Create Friendly Competition
The third way to make data governance fun is to create friendly competition. This can be both a challenge and reward when applied to data in the workplace. Competition can lead to improvements in how your data is governed.
Organizations have advanced levels of data documentation and stewardship by revealing departmental efforts and rewarding the departments that shows the most improvement. Organizations have apportioned resources to projects that demonstrate the highest level of preparedness, education, and data discipline. Governance activities that extend beyond departmental “norms” can been measured and included in competition.
However, competition requires the coordination of activities to compare and report how parts of the organization are governing their data. These comparisons (and how they are judged) must be meaningful in terms of business value, urgency, and often, quantifiable results. These comparisons must also reward all positive activity and not just that of the victors.
Organizations generate friendly competition in several ways. Competition focused on the definition, production, and usage of data make up most of the examples. Competition can be based on the number of critical data elements (CDEs) defined by divisions and departments — or the number of stewards recognized and onboarded — or the inventory, quality and management of data resources, reports, and data projects. Friendly competition is often based on quantifiable measures that are attributable to people and groups. Organization-wide dashboards that show progress on a cadence are successful at creating engagement… no one wants to be part of the team that’s lagging behind!
Another way to craft friendly competition is to identify individuals or groups that have accomplished milestone tasks, recognizing these people for the governing actions they have taken. Organizations have gone so far as anointing people as “deputy” data stewards (complete with a silver badge), highlighting a “steward of the month” or “department of the month” as an individual or group that has a measurable impact on the governance of data across the organization.
There are several ways to report the results of friendly competition. The only limitation is an organization’s imagination and willingness to explore unique ways to share. Examples of ways organizations have publicized results include through the data catalog, through the “home” page for your data governance program, through organizational announcements, all hands meetings, and through the use of monitors or signage that recognize the person(s) or group(s) as winners or leaders.
Provide Rewards and Recognition
The final way to make data governance fun is to recognize and reward people in a way that entices, encourages, entertains and amuses, while also educating people on the value of formally governing their data.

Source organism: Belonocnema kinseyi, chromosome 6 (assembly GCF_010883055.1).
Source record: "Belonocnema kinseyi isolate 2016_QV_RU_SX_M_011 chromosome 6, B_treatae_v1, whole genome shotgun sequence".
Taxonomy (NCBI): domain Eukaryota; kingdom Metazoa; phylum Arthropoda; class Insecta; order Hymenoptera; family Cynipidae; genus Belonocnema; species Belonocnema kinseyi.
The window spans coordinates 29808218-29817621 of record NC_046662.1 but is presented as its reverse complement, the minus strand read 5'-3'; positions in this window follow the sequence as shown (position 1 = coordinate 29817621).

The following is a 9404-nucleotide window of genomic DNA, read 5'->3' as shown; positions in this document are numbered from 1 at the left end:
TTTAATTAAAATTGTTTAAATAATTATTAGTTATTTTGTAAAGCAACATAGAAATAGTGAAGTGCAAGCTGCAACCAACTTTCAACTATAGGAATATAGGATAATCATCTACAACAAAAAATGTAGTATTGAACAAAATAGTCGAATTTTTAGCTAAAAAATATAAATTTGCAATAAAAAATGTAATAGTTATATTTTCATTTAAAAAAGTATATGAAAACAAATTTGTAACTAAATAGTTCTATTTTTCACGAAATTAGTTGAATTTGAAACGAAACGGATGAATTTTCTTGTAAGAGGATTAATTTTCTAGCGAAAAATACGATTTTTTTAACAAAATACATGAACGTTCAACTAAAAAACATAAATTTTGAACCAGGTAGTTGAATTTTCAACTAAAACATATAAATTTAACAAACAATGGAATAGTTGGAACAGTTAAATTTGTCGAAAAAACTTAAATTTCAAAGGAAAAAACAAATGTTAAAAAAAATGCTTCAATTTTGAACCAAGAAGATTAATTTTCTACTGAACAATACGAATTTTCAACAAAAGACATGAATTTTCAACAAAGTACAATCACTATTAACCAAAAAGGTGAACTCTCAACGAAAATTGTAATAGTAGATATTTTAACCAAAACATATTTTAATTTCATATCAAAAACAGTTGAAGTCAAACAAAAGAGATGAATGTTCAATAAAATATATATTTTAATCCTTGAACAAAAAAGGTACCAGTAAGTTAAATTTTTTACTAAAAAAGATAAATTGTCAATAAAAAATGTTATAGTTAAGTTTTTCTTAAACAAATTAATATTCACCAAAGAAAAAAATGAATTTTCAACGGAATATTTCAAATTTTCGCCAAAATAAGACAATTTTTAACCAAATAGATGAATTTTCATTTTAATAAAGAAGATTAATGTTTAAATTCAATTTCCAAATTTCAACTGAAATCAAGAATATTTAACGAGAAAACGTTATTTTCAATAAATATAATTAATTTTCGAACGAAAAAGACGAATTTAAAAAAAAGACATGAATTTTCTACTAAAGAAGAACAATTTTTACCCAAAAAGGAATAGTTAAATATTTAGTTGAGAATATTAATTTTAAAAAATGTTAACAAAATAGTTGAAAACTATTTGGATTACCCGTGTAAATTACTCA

Rewards do not need to be financial. Meaningful rewards like recognition amongst peers, additional time-off, dress-down days, departmental celebrations, and other similar incentives have been used with great effect for years. Other non-financial rewards may include improved quality of data leading to improved departmental decision making, better understanding of — and confidence in — the data, more knowledge of available data and where to find it… wait … these are all rewards of well-governed data! You get my point.
Recognition must be based on positive business outcomes. These outcomes result from resolving issues and addressing opportunities to improve. Beyond recognition through reward, shared internal recognition of the value gained by the person(s) and department(s) leads to other people and departments asking, “if the data governance program assisted them that way, can data governance assist me (and my department) that way as well?”. This perception enhances the favorable view of data governance within the organization.
In terms of reward and recognition, there is not always a single winner. While having a winner can be fun, the true winner of making data governance fun is the organization as a whole.
The word “governance” implies domination and control. Data governance sounds scary, difficult, and invasive because it implies restriction, control, and constraint around data. The truth is that the data will not govern itself. The data will not protect itself, improve in quality, enhance people’s confidence, improve efficiency and effectiveness on its own.
The same can be said about metadata — that data that enables people to gain value from their data. If people need to govern, making it bearable and — dare I say fun — this “fun” direction is one that many organizations should consider taking.
This blog focused on what it means to move away from the invasive implications of governance to make data governance more fun and less imposing to the organization. Consider turning data governance into a game, building directed stewarding practices into people’s jobs, creating internal friendly competition, and rewarding people for the ways they are governing data in order to make data governance fun.
Are you eager to make governance fun within your own organization? Watch my recent game-show themed webinar “Data Governance Takes a Village (So Why Is Everyone Hiding?)” to learn how to build a “village” of stakeholders throughout your organization to execute a data governance program.